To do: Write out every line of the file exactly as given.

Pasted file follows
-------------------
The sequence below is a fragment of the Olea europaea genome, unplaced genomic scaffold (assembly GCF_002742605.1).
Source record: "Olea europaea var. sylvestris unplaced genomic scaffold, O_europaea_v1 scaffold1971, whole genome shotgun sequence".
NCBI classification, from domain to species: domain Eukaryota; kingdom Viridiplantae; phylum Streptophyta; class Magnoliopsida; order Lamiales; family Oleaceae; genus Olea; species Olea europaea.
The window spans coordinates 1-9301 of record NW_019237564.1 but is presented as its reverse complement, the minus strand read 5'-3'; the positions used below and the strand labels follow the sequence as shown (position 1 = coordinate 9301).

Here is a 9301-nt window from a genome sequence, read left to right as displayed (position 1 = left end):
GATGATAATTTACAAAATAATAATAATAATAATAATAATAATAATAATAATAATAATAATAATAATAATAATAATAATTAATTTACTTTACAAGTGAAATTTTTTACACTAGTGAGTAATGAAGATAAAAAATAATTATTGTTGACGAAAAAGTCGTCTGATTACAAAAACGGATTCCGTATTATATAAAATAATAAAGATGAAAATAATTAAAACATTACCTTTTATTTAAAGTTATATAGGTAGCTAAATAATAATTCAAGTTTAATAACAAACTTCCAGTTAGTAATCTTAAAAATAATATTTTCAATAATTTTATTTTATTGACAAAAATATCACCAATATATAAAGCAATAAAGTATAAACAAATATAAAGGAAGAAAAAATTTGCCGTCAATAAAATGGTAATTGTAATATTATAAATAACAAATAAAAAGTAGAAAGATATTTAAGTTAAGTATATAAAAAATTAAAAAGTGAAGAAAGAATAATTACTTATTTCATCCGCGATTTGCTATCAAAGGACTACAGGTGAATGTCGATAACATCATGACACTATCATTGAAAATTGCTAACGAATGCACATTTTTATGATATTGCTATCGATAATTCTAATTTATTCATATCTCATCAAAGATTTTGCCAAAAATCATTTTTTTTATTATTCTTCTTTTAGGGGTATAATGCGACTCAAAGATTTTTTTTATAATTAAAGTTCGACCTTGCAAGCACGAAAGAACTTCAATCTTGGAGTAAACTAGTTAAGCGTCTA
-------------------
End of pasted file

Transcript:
The sequence below is a fragment of the Olea europaea genome, unplaced genomic scaffold (assembly GCF_002742605.1).
Source record: "Olea europaea var. sylvestris unplaced genomic scaffold, O_europaea_v1 scaffold1971, whole genome shotgun sequence".
NCBI classification, from domain to species: domain Eukaryota; kingdom Viridiplantae; phylum Streptophyta; class Magnoliopsida; order Lamiales; family Oleaceae; genus Olea; species Olea europaea.
The window spans coordinates 1-9301 of record NW_019237564.1 but is presented as its reverse complement, the minus strand read 5'-3'; the positions used below and the strand labels follow the sequence as shown (position 1 = coordinate 9301).

Here is a 9301-nt window from a genome sequence, read left to right as displayed (position 1 = left end):
GATGATAATTTACAAAATAATAATAATAATAATAATAATAATAATAATAATAATAATAATAATAATAATAATAATAATTAATTTACTTTACAAGTGAAATTTTTTACACTAGTGAGTAATGAAGATAAAAAATAATTATTGTTGACGAAAAAGTCGTCTGATTACAAAAACGGATTCCGTATTATATAAAATAATAAAGATGAAAATAATTAAAACATTACCTTTTATTTAAAGTTATATAGGTAGCTAAATAATAATTCAAGTTTAATAACAAACTTCCAGTTAGTAATCTTAAAAATAATATTTTCAATAATTTTATTTTATTGACAAAAATATCACCAATATATAAAGCAATAAAGTATAAACAAATATAAAGGAAGAAAAAATTTGCCGTCAATAAAATGGTAATTGTAATATTATAAATAACAAATAAAAAGTAGAAAGATATTTAAGTTAAGTATATAAAAAATTAAAAAGTGAAGAAAGAATAATTACTTATTTCATCCGCGATTTGCTATCAAAGGACTACAGGTGAATGTCGATAACATCATGACACTATCATTGAAAATTGCTAACGAATGCACATTTTTATGATATTGCTATCGATAATTCTAATTTATTCATATCTCATCAAAGATTTTGCCAAAAATCATTTTTTTTATTATTCTTCTTTTAGGGGTATAATGCGACTCAAAGATTTTTTTTATAATTAAAGTTCGACCTTGCAAGCACGAAAGAACTTCAATCTTGGAGTAAACTAGTTAAGCGTCTA